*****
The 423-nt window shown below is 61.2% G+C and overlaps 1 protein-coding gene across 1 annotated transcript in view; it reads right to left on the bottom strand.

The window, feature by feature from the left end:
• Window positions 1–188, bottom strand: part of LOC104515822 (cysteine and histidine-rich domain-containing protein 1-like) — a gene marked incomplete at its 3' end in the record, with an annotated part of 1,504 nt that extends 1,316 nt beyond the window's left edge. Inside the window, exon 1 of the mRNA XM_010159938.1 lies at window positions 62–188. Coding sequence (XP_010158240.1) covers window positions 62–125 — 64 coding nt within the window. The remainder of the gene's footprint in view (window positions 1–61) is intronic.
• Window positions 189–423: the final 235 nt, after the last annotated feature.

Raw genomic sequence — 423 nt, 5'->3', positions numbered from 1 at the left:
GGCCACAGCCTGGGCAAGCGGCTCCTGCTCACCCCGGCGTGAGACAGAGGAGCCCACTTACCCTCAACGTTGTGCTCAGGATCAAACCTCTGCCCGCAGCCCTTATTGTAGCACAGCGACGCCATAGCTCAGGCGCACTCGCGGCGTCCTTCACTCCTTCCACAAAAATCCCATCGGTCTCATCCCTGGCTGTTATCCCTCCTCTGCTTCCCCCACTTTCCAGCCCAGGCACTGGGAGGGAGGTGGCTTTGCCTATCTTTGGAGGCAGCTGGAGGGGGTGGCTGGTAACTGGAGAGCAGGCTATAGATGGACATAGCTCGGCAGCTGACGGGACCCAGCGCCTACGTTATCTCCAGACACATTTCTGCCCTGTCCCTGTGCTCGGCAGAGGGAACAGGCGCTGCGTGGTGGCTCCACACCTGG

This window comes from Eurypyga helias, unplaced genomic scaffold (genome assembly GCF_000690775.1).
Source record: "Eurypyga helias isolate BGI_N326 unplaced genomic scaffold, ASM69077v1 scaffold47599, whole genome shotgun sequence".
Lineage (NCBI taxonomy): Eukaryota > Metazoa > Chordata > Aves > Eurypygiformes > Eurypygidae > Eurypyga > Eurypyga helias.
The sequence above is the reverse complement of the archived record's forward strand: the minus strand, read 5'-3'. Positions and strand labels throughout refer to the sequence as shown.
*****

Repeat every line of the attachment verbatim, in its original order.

The 423-nt window shown below is 61.2% G+C and overlaps 1 protein-coding gene across 1 annotated transcript in view; it reads right to left on the bottom strand.

The window, feature by feature from the left end:
• Window positions 1–188, bottom strand: part of LOC104515822 (cysteine and histidine-rich domain-containing protein 1-like) — a gene marked incomplete at its 3' end in the record, with an annotated part of 1,504 nt that extends 1,316 nt beyond the window's left edge. Inside the window, exon 1 of the mRNA XM_010159938.1 lies at window positions 62–188. Coding sequence (XP_010158240.1) covers window positions 62–125 — 64 coding nt within the window. The remainder of the gene's footprint in view (window positions 1–61) is intronic.
• Window positions 189–423: the final 235 nt, after the last annotated feature.

Raw genomic sequence — 423 nt, 5'->3', positions numbered from 1 at the left:
GGCCACAGCCTGGGCAAGCGGCTCCTGCTCACCCCGGCGTGAGACAGAGGAGCCCACTTACCCTCAACGTTGTGCTCAGGATCAAACCTCTGCCCGCAGCCCTTATTGTAGCACAGCGACGCCATAGCTCAGGCGCACTCGCGGCGTCCTTCACTCCTTCCACAAAAATCCCATCGGTCTCATCCCTGGCTGTTATCCCTCCTCTGCTTCCCCCACTTTCCAGCCCAGGCACTGGGAGGGAGGTGGCTTTGCCTATCTTTGGAGGCAGCTGGAGGGGGTGGCTGGTAACTGGAGAGCAGGCTATAGATGGACATAGCTCGGCAGCTGACGGGACCCAGCGCCTACGTTATCTCCAGACACATTTCTGCCCTGTCCCTGTGCTCGGCAGAGGGAACAGGCGCTGCGTGGTGGCTCCACACCTGG

This window comes from Eurypyga helias, unplaced genomic scaffold (genome assembly GCF_000690775.1).
Source record: "Eurypyga helias isolate BGI_N326 unplaced genomic scaffold, ASM69077v1 scaffold47599, whole genome shotgun sequence".
Lineage (NCBI taxonomy): Eukaryota > Metazoa > Chordata > Aves > Eurypygiformes > Eurypygidae > Eurypyga > Eurypyga helias.
The sequence above is the reverse complement of the archived record's forward strand: the minus strand, read 5'-3'. Positions and strand labels throughout refer to the sequence as shown.